Chapter 1: Weight and Debt
The first chapter of my first book: Low Tech Lifestyle
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As I gazed at my reflection in the mirror, I was struck by a stark realization - I had gained 20 pounds since earning my Master's degree just a year prior. Once an avid gym-goer, I now found myself sedentary, frequently indulging in fast food like pizza and Funyuns while binge-watching Netflix. This transformation wasn't due to any deliberate choice, physical injury, dietary change, or depression. My lifestyle had simply shifted, and I had failed to keep pace with my body's evolving needs. Convenience had taken precedence over intention, and I found myself reaching for more Papa Johns pizzas than I'd like to admit. My attention had shifted from self-care to career advancement, causing me to overlook the gradual changes that were occurring in my day-to-day life. But I don't fault myself, for this is often how life unfolds - it races by, and changes materialize subtly. My once active routine of morning runs, attending classes, and socializing with friends had been replaced with long office hours, returning home exhausted, and seeking comfort in entertainment.
Though this book's primary focus is not on weight management, the story above underscores the importance of acknowledging the ever-changing nature of our lives and the need for continuous adjustment. Confronted with my dissatisfaction regarding my weight gain, I resolved to take action by adopting a detox program that aimed to reduce my caloric intake. This 30-day regimen involved consuming granola for breakfast, salads for lunch, and fruit for dinner. Despite the accolades this program received from many of its adherents, my initial attempt was unsuccessful. This experience served to emphasize a key point that will be reiterated throughout the book: detoxes, while they may appear advantageous, are not viable long-term solutions. Instead of fixating on deprivation, we must prioritize reconfiguring our habits to achieve lasting change. This approach resembles adopting a marathoner's mindset rather than relying on short bursts of effort to attain our objectives. Throughout the following pages, I'll aim to guide you in developing the attitudes and practices through stories and research for achieving sustainable success in various digital aspects of life.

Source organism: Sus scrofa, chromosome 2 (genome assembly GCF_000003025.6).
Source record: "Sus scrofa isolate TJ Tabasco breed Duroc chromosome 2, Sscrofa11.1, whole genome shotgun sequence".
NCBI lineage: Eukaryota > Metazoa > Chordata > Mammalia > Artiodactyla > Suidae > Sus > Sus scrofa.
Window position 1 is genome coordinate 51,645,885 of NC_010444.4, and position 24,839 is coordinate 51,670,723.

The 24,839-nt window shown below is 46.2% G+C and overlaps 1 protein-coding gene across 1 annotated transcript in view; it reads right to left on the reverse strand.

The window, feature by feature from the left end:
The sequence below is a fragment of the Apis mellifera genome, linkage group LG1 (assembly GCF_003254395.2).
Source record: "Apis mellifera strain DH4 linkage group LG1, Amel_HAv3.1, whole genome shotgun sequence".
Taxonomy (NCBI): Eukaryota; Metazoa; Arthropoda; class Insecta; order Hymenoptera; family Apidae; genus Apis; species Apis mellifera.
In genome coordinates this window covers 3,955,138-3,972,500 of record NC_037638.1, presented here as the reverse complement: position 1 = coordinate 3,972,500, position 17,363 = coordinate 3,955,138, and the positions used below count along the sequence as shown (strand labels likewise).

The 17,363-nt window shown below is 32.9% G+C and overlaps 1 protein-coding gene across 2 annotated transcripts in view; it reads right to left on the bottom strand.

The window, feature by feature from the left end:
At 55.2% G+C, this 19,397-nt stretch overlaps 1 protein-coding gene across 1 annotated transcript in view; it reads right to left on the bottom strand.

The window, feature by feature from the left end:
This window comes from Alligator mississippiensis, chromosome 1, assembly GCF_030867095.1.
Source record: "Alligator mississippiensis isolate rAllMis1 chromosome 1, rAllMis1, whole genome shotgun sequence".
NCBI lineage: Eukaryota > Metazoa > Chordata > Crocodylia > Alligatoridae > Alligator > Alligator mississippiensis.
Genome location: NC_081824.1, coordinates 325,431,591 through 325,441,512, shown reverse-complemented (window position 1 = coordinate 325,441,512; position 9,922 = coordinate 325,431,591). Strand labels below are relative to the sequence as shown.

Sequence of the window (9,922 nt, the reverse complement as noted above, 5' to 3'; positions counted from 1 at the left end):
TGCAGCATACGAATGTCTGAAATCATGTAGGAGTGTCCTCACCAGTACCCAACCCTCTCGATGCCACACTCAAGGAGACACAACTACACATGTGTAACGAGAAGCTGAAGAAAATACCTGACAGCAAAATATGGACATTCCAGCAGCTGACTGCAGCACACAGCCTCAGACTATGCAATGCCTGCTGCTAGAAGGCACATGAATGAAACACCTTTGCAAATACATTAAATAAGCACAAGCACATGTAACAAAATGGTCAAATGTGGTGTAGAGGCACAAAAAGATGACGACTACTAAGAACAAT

My failed attempt at a detox in 2019 had nothing to do with salads being less tasty or nutritious than other foods. It was due to the fact that I tried to reintroduce salads to my diet while ignoring the reality that my body had grown accustomed to consuming margherita pizzas from Panera and spicy potato soft tacos from Taco Bell. Although I wanted to remove the junk food out of my life, my automatic behavior said otherwise. I craved the cheesy and greasy pizzas, and my body was used to the taste and texture. It was difficult to make the switch to salads without feeling deprived and unsatisfied. As Wendy Wood notes in her article Habit Formation and Change, "habits are stored in procedural memory relatively separate from goals and intentions, encountering the same context activates habitual responses, even when newly adopted intentions are strong."1 Despite my best intentions, I found myself reverting to my old habits because my environment and context remained the same.
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